IN Parts I, II and III of this series we have discussed the physical nature of divergence, control reversal and various forms of flutter, and have seen how these phenomena can be predicted by theory. The flutter problem is so complicated, however, that the aircraft designer needs the assistance of certain guiding principles; otherwise he may find when the aircraft is ready to fly that the flutter calculations which are just completed show that drastic modifications to the aircraft are necessary. These principles form the basis of this concluding part of the series and have two main objects: first to avoid large changes in design on flutter grounds and secondly to obtain a high efficiency from the flutter calculations.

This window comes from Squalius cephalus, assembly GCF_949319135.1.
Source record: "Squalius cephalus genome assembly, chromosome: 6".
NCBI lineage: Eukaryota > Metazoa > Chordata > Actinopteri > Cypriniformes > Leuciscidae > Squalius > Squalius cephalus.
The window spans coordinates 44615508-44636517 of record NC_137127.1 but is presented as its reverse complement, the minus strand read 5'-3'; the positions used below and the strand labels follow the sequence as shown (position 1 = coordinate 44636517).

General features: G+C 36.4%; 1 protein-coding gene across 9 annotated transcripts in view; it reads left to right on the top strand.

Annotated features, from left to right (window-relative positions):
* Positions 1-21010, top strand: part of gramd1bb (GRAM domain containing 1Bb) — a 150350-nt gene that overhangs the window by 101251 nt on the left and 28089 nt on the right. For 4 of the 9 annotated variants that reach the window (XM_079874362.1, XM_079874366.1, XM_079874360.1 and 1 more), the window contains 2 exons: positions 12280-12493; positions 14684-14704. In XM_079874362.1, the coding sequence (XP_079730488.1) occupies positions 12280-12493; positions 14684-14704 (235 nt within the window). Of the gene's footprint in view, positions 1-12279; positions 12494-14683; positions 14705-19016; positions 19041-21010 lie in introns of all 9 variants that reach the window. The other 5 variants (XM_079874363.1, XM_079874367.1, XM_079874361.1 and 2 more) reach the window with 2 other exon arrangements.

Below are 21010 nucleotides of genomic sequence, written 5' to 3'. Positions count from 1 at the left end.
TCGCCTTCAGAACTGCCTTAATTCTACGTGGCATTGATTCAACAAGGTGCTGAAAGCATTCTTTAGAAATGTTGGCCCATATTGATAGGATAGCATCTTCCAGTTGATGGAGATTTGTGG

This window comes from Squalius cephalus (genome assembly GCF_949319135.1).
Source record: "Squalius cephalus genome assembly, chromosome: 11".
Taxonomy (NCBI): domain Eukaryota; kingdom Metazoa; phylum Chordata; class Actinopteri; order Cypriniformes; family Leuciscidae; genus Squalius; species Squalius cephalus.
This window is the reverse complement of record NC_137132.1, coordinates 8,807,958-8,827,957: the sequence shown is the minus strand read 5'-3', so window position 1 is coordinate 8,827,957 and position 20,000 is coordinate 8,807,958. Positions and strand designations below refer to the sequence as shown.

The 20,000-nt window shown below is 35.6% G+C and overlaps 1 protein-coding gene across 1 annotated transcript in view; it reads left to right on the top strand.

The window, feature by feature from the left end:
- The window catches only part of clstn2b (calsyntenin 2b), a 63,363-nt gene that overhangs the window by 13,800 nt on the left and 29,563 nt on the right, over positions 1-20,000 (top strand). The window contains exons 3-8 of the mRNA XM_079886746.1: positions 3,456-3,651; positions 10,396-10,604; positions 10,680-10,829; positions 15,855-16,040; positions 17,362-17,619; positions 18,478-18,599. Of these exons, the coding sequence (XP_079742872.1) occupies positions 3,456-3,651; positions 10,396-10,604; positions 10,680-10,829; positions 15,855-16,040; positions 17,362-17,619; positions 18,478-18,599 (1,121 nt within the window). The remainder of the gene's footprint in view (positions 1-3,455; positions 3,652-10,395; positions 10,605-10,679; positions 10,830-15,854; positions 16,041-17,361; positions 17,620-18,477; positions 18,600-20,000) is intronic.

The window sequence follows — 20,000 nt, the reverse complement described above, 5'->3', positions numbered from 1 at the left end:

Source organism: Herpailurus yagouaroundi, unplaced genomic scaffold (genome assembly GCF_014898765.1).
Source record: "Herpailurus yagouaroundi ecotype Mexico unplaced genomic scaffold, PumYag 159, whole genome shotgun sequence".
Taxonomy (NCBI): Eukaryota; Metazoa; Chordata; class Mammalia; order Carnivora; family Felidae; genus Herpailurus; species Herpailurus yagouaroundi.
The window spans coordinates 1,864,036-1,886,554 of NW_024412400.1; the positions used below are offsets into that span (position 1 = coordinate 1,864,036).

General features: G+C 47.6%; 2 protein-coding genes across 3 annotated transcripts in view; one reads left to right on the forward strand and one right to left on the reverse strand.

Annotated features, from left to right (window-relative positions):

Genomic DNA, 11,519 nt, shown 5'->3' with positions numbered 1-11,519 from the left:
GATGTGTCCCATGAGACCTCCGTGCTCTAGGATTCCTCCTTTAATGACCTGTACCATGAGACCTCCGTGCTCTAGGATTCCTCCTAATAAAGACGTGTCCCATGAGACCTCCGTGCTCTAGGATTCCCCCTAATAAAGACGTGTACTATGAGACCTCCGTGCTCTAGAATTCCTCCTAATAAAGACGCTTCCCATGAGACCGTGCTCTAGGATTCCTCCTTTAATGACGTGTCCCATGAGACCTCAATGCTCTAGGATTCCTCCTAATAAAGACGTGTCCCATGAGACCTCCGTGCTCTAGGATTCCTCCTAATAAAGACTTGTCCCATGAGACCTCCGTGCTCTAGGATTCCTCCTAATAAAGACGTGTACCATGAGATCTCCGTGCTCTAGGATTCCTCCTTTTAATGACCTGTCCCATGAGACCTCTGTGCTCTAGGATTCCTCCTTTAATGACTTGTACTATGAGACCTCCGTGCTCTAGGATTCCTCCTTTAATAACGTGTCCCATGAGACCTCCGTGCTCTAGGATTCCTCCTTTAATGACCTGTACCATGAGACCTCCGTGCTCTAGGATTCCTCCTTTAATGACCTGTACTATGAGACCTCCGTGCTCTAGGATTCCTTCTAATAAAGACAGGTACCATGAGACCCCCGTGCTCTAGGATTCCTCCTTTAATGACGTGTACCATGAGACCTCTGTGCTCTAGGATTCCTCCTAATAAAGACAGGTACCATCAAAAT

Broad bent, E.G. (1954), "The Elementary Theory of Aero‐Elasticity: A Series of Articles Written from the Standpoint of a Structural Engineer for Students and Junior Members of Aircraft Design Teams Part IV. Guiding Principles in Flutter Analysis", Aircraft Engineering and Aerospace Technology, Vol. 26 No. 6, pp. 192-200. https://doi.org/10.1108/eb032435
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